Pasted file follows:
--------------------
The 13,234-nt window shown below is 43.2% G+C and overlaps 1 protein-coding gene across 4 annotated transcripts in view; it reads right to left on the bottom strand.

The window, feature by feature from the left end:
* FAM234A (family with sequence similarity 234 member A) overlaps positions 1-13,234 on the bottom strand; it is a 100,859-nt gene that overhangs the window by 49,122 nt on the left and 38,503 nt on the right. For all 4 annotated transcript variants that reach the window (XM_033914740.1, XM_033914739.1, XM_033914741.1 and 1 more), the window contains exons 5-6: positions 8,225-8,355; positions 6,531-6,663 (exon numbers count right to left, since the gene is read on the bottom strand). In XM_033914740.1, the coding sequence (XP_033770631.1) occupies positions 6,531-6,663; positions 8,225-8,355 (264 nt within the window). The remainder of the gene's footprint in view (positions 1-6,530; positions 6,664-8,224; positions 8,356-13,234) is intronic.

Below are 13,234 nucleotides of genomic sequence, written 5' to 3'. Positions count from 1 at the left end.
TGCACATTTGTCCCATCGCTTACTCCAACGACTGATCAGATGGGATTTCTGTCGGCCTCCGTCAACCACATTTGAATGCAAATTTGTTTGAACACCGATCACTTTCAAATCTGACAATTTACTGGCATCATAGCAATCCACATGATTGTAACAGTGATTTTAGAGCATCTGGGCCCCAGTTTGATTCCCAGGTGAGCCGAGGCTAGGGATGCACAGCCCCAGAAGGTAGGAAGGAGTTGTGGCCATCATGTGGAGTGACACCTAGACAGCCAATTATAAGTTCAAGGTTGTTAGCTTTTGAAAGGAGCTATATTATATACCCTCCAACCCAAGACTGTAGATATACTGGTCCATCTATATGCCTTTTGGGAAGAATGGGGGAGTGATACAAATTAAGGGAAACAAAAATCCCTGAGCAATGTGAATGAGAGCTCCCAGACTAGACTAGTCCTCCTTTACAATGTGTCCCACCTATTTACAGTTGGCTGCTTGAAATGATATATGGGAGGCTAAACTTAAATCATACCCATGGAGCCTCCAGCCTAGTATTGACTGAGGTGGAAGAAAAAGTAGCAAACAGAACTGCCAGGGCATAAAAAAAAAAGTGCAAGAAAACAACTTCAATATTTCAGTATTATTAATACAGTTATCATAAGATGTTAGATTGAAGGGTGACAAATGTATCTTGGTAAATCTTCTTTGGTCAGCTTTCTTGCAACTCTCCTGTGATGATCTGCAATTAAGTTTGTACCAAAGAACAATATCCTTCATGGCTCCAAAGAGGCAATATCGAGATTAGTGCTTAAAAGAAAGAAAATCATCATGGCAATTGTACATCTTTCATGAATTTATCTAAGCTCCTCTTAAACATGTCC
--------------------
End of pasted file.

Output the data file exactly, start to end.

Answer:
The 13,234-nt window shown below is 43.2% G+C and overlaps 1 protein-coding gene across 4 annotated transcripts in view; it reads right to left on the bottom strand.

The window, feature by feature from the left end:
* FAM234A (family with sequence similarity 234 member A) overlaps positions 1-13,234 on the bottom strand; it is a 100,859-nt gene that overhangs the window by 49,122 nt on the left and 38,503 nt on the right. For all 4 annotated transcript variants that reach the window (XM_033914740.1, XM_033914739.1, XM_033914741.1 and 1 more), the window contains exons 5-6: positions 8,225-8,355; positions 6,531-6,663 (exon numbers count right to left, since the gene is read on the bottom strand). In XM_033914740.1, the coding sequence (XP_033770631.1) occupies positions 6,531-6,663; positions 8,225-8,355 (264 nt within the window). The remainder of the gene's footprint in view (positions 1-6,530; positions 6,664-8,224; positions 8,356-13,234) is intronic.

Below are 13,234 nucleotides of genomic sequence, written 5' to 3'. Positions count from 1 at the left end.
TGCACATTTGTCCCATCGCTTACTCCAACGACTGATCAGATGGGATTTCTGTCGGCCTCCGTCAACCACATTTGAATGCAAATTTGTTTGAACACCGATCACTTTCAAATCTGACAATTTACTGGCATCATAGCAATCCACATGATTGTAACAGTGATTTTAGAGCATCTGGGCCCCAGTTTGATTCCCAGGTGAGCCGAGGCTAGGGATGCACAGCCCCAGAAGGTAGGAAGGAGTTGTGGCCATCATGTGGAGTGACACCTAGACAGCCAATTATAAGTTCAAGGTTGTTAGCTTTTGAAAGGAGCTATATTATATACCCTCCAACCCAAGACTGTAGATATACTGGTCCATCTATATGCCTTTTGGGAAGAATGGGGGAGTGATACAAATTAAGGGAAACAAAAATCCCTGAGCAATGTGAATGAGAGCTCCCAGACTAGACTAGTCCTCCTTTACAATGTGTCCCACCTATTTACAGTTGGCTGCTTGAAATGATATATGGGAGGCTAAACTTAAATCATACCCATGGAGCCTCCAGCCTAGTATTGACTGAGGTGGAAGAAAAAGTAGCAAACAGAACTGCCAGGGCATAAAAAAAAAAGTGCAAGAAAACAACTTCAATATTTCAGTATTATTAATACAGTTATCATAAGATGTTAGATTGAAGGGTGACAAATGTATCTTGGTAAATCTTCTTTGGTCAGCTTTCTTGCAACTCTCCTGTGATGATCTGCAATTAAGTTTGTACCAAAGAACAATATCCTTCATGGCTCCAAAGAGGCAATATCGAGATTAGTGCTTAAAAGAAAGAAAATCATCATGGCAATTGTACATCTTTCATGAATTTATCTAAGCTCCTCTTAAACATGTCC